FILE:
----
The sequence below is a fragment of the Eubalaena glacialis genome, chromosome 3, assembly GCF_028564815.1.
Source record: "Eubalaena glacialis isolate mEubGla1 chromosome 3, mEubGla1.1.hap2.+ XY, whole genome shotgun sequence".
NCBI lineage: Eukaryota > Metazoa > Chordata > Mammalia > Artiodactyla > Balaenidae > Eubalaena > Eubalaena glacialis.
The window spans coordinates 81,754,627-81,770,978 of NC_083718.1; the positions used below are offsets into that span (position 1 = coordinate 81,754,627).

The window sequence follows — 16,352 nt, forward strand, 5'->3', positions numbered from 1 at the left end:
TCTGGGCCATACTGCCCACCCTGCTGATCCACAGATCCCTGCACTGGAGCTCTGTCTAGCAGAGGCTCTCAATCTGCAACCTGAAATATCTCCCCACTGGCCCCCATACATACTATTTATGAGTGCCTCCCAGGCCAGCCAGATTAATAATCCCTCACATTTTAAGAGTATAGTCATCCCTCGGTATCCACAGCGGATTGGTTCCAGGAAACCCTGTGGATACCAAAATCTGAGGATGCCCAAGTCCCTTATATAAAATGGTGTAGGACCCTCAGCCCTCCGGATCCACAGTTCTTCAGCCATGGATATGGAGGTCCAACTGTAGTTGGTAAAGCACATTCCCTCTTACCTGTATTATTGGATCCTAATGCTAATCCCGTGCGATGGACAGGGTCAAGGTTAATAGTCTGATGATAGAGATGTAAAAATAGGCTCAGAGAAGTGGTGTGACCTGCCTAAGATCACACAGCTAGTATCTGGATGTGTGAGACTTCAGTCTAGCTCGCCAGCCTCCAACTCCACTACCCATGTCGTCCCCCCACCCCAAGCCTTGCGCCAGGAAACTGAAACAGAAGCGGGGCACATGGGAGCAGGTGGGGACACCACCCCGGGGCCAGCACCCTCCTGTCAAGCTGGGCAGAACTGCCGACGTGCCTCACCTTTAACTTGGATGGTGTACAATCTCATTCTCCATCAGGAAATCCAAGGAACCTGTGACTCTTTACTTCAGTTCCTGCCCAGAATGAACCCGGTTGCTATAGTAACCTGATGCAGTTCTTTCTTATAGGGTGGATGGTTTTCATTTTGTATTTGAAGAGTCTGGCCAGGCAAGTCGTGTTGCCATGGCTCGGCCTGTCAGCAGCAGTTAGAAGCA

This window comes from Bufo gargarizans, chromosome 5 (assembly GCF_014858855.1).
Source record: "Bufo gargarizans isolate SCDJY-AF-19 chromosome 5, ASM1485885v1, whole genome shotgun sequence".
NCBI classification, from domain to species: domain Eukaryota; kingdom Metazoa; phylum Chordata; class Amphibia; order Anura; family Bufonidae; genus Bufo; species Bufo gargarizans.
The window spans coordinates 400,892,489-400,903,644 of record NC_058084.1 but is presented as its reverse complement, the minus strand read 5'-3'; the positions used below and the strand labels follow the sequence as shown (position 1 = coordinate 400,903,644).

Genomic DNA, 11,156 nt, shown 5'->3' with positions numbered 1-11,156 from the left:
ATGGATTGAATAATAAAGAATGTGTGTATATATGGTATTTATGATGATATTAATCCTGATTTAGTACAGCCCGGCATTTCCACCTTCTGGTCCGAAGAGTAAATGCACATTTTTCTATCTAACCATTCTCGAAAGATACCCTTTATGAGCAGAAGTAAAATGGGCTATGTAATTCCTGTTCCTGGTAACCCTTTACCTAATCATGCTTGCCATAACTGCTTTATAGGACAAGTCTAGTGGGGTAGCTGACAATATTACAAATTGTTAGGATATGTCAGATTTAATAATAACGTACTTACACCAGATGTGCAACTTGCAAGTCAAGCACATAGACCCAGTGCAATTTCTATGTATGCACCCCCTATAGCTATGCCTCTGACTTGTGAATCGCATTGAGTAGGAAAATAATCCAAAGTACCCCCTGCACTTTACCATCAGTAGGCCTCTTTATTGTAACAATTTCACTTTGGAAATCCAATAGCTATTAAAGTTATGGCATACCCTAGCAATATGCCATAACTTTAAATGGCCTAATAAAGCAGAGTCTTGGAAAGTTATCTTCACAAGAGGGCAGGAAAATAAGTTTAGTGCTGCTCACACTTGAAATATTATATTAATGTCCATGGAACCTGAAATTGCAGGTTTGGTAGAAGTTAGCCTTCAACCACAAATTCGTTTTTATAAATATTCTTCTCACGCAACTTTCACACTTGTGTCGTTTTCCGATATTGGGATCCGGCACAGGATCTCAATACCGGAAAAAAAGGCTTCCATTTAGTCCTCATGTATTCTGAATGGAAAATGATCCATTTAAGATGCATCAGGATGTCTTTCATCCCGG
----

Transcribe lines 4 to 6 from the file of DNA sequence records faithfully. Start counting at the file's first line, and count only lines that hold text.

The window spans coordinates 81,754,627-81,770,978 of NC_083718.1; the positions used below are offsets into that span (position 1 = coordinate 81,754,627).

The window sequence follows — 16,352 nt, forward strand, 5'->3', positions numbered from 1 at the left end:
TCTGGGCCATACTGCCCACCCTGCTGATCCACAGATCCCTGCACTGGAGCTCTGTCTAGCAGAGGCTCTCAATCTGCAACCTGAAATATCTCCCCACTGGCCCCCATACATACTATTTATGAGTGCCTCCCAGGCCAGCCAGATTAATAATCCCTCACATTTTAAGAGTATAGTCATCCCTCGGTATCCACAGCGGATTGGTTCCAGGAAACCCTGTGGATACCAAAATCTGAGGATGCCCAAGTCCCTTATATAAAATGGTGTAGGACCCTCAGCCCTCCGGATCCACAGTTCTTCAGCCATGGATATGGAGGTCCAACTGTAGTTGGTAAAGCACATTCCCTCTTACCTGTATTATTGGATCCTAATGCTAATCCCGTGCGATGGACAGGGTCAAGGTTAATAGTCTGATGATAGAGATGTAAAAATAGGCTCAGAGAAGTGGTGTGACCTGCCTAAGATCACACAGCTAGTATCTGGATGTGTGAGACTTCAGTCTAGCTCGCCAGCCTCCAACTCCACTACCCATGTCGTCCCCCCACCCCAAGCCTTGCGCCAGGAAACTGAAACAGAAGCGGGGCACATGGGAGCAGGTGGGGACACCACCCCGGGGCCAGCACCCTCCTGTCAAGCTGGGCAGAACTGCCGACGTGCCTCACCTTTAACTTGGATGGTGTACAATCTCATTCTCCATCAGGAAATCCAAGGAACCTGTGACTCTTTACTTCAGTTCCTGCCCAGAATGAACCCGGTTGCTATAGTAACCTGATGCAGTTCTTTCTTATAGGGTGGATGGTTTTCATTTTGTATTTGAAGAGTCTGGCCAGGCAAGTCGTGTTGCCATGGCTCGGCCTGTCAGCAGCAGTTAGAAGCA